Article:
Currently I’m working on creating “recipes”, which take away some of the need to rely on my varying levels of executive functioning. I alluded to this above: I use a Trello board extensively, for much more than just habits. Every day gets its own list, with a list of small tasks I hope to accomplish. At the end of the day, the untouched tasks are evaluated, with some being reassigned to a day in the future.
I forget to do too many basic things without this system (like start our noisy dishwasher in the morning while my husband is still sleeping and can’t complain 😁 ). It’s hard to imagine life before I used Trello boards—maybe I’ll feel differently once I recover and have my full executive functioning back. But these days, it helps to batch the executive functioning brain work together; the rest of the time, when I’m flailing about without much internal direction, I can rest assured by knowing all I have to do to get back on track is visit my Trello board.
Taking this systems thinking further, I’ve also been evaluating what simple changes I can implement to create a more recovery-friendly environment. This is a good idea in any scenario; but in particular, when it feels like you have a post-AE brain that makes you more sensitive to what’s going on around you. The emotions of others impact my internal environment more, as does general atmosphere, sounds, and lighting. Or for yesterday’s example, having to listen to Capital One’s hold music. I found the easygoing, ambling nature of it so perplexingly delightful I now keep humming it, much to my poor husband’s chagrin.
So I’m more careful about what I let into my awareness, and more critical of what I am “programming” my body with. I’m putting a more concerted effort into optimizing my inputs for functioning cognitively and emotionally well.
Obvious things are suddenly not so obvious with AE. So I’ll list some specific examples of things I now do:
- Open the window shades wide and leave them open the whole day. My body feels better with warm, bright lighting conditions.
- Stand outside on the patio when I first wake up, to take in some natural light and look out at nature.
- Use an ergonomic desk setup. I didn’t realize how much happier my neck would be with a laptop stand to elevate the screen to eye level, and a cheap bluetooth mouse which is easier on my hand.
- Use a cheap bluetooth keyboard. This gives me the flexibility to write from a comfier position than sitting upright in my chair.
- Keep my desk clear of clutter, to prevent adding clutter in my mind through osmosis.
- Make playlists of videos on YouTube, organized by the way the video makes me feel. For example, if I want motivation to write, then I’ll watch a motivation playlist. If I need to feel less anxious, I’ll watch a different playlist geared at promoting calm.
- Pikachu makes me happy. Lol. So I have not one but TWO bright Pikachus stuck on the wall above my desk.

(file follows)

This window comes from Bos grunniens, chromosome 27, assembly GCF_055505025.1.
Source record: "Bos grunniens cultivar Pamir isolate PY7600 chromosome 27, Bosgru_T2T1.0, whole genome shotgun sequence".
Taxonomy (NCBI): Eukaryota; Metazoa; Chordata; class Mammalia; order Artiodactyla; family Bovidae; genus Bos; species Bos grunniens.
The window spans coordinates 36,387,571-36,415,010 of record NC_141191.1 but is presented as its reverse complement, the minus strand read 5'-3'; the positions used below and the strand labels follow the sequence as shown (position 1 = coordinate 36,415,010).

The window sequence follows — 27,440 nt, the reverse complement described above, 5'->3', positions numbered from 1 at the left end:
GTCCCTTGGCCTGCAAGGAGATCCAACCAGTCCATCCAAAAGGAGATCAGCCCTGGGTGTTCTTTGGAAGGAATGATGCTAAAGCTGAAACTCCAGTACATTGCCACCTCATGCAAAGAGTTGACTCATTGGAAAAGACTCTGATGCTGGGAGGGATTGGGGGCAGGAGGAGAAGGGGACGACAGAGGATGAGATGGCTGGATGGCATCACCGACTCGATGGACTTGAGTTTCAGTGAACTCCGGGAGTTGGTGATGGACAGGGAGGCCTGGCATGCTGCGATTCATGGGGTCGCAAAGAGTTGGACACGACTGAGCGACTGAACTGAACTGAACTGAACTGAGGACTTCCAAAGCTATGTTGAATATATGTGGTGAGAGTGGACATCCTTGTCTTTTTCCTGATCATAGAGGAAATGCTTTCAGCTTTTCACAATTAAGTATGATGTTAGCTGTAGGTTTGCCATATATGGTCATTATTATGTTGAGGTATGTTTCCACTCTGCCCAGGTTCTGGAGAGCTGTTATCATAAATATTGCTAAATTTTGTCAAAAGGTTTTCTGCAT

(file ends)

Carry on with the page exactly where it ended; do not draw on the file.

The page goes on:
- We’ll stop here before I embarrass myself further. Pre-encephalitis me would be cringing.
Where am I now?
The other day I realized “wow! I haven’t started my morning off by reading Reddit for a few days.”
Not that there’s anything objectively wrong with starting your morning that way—but in my case, that inclination tends to correlate with being more on the dysfunctional side. Instead, I’ve felt like getting my body moving with yoga as early as possible, and indulging in less mindless tasks than I did before. Progress? I give it a hearty “maybe!”
If Rituximab recovery Round 2 were to unfold in the same manner it did in round 1, that would have meant experiencing noticeable and significant remission in cognitive symptoms mid-month. Instead, I had the breakdown I wrote about here.
Whereas in Round 1 I knew recovery was occurring between 7-8 weeks post-infusion, at the time of posting this I’m now ~10 weeks past Round 2 treatment without a definite sign of remission. However, I THINK there’s some early signs (such as the Reddit one) indicating that this ship is starting to course-correct.
For the past week my mind has seemed a tad sharper, words are coming a bit easier, and my memory seems a bit improved. In conversation with my best friend she remarked “you’re talking faster, and sound more with it.”
What does that look like in less hazy terms? Well, rather than fluctuating around 50-60% of my baseline levels of function (like in May and June) I’d peg the fluctuations the past week between 65-70%. Again, this is a messy estimate and really depends on which snapshot in time and which dimension of cognition we’re looking at. Still, to me those numbers mean the difference between losing hours down the drain, and steadily chipping away at small tasks that add up to attaining meaningful goals.
All in all, it’s been 4 months of having consistently sh*tty cognitive functioning. I’ve experienced so much in the past 6 years that I hesitate to call things one way or the other just yet; but it’s been invigorating to notice these recent spikes in brain activity. I’m optimistic.
Glimpsing what it’s like to feel normal again: that’s a solid win that I’ll take and (carefully) run with. Afterall, that’s the type of thing that fuels the gas tank when you’re enduring the marathon of chronic illness life.